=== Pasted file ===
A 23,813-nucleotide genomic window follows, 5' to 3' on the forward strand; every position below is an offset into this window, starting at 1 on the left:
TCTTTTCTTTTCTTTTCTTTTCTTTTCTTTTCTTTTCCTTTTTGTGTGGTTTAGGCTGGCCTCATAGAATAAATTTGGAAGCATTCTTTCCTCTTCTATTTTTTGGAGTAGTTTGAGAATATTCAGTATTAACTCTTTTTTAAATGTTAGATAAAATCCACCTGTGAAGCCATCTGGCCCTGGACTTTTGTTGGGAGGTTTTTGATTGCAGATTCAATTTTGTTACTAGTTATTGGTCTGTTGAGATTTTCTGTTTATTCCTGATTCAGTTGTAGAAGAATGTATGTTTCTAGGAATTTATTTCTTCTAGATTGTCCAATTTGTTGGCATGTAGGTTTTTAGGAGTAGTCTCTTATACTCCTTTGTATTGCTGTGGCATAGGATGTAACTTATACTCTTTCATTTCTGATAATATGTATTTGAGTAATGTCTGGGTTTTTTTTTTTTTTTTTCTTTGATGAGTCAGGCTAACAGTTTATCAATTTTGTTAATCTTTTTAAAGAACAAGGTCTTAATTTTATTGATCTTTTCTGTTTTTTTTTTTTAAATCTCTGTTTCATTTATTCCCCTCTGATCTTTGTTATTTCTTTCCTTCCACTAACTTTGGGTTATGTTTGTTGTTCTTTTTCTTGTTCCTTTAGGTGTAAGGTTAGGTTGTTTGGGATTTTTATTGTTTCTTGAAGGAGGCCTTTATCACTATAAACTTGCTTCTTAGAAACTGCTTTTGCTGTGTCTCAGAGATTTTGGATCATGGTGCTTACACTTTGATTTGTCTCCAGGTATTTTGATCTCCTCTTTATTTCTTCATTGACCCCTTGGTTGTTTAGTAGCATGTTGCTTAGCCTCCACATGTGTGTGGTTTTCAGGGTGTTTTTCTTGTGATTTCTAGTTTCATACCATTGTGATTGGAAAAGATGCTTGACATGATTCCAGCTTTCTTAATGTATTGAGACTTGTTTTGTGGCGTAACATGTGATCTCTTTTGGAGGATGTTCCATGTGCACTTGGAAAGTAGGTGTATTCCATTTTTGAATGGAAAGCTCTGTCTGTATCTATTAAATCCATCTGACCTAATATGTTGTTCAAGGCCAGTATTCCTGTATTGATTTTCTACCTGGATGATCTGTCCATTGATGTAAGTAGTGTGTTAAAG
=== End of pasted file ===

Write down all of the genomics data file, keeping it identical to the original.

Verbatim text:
A 23,813-nucleotide genomic window follows, 5' to 3' on the forward strand; every position below is an offset into this window, starting at 1 on the left:
TCTTTTCTTTTCTTTTCTTTTCTTTTCTTTTCTTTTCCTTTTTGTGTGGTTTAGGCTGGCCTCATAGAATAAATTTGGAAGCATTCTTTCCTCTTCTATTTTTTGGAGTAGTTTGAGAATATTCAGTATTAACTCTTTTTTAAATGTTAGATAAAATCCACCTGTGAAGCCATCTGGCCCTGGACTTTTGTTGGGAGGTTTTTGATTGCAGATTCAATTTTGTTACTAGTTATTGGTCTGTTGAGATTTTCTGTTTATTCCTGATTCAGTTGTAGAAGAATGTATGTTTCTAGGAATTTATTTCTTCTAGATTGTCCAATTTGTTGGCATGTAGGTTTTTAGGAGTAGTCTCTTATACTCCTTTGTATTGCTGTGGCATAGGATGTAACTTATACTCTTTCATTTCTGATAATATGTATTTGAGTAATGTCTGGGTTTTTTTTTTTTTTTTTCTTTGATGAGTCAGGCTAACAGTTTATCAATTTTGTTAATCTTTTTAAAGAACAAGGTCTTAATTTTATTGATCTTTTCTGTTTTTTTTTTTTAAATCTCTGTTTCATTTATTCCCCTCTGATCTTTGTTATTTCTTTCCTTCCACTAACTTTGGGTTATGTTTGTTGTTCTTTTTCTTGTTCCTTTAGGTGTAAGGTTAGGTTGTTTGGGATTTTTATTGTTTCTTGAAGGAGGCCTTTATCACTATAAACTTGCTTCTTAGAAACTGCTTTTGCTGTGTCTCAGAGATTTTGGATCATGGTGCTTACACTTTGATTTGTCTCCAGGTATTTTGATCTCCTCTTTATTTCTTCATTGACCCCTTGGTTGTTTAGTAGCATGTTGCTTAGCCTCCACATGTGTGTGGTTTTCAGGGTGTTTTTCTTGTGATTTCTAGTTTCATACCATTGTGATTGGAAAAGATGCTTGACATGATTCCAGCTTTCTTAATGTATTGAGACTTGTTTTGTGGCGTAACATGTGATCTCTTTTGGAGGATGTTCCATGTGCACTTGGAAAGTAGGTGTATTCCATTTTTGAATGGAAAGCTCTGTCTGTATCTATTAAATCCATCTGACCTAATATGTTGTTCAAGGCCAGTATTCCTGTATTGATTTTCTACCTGGATGATCTGTCCATTGATGTAAGTAGTGTGTTAAAG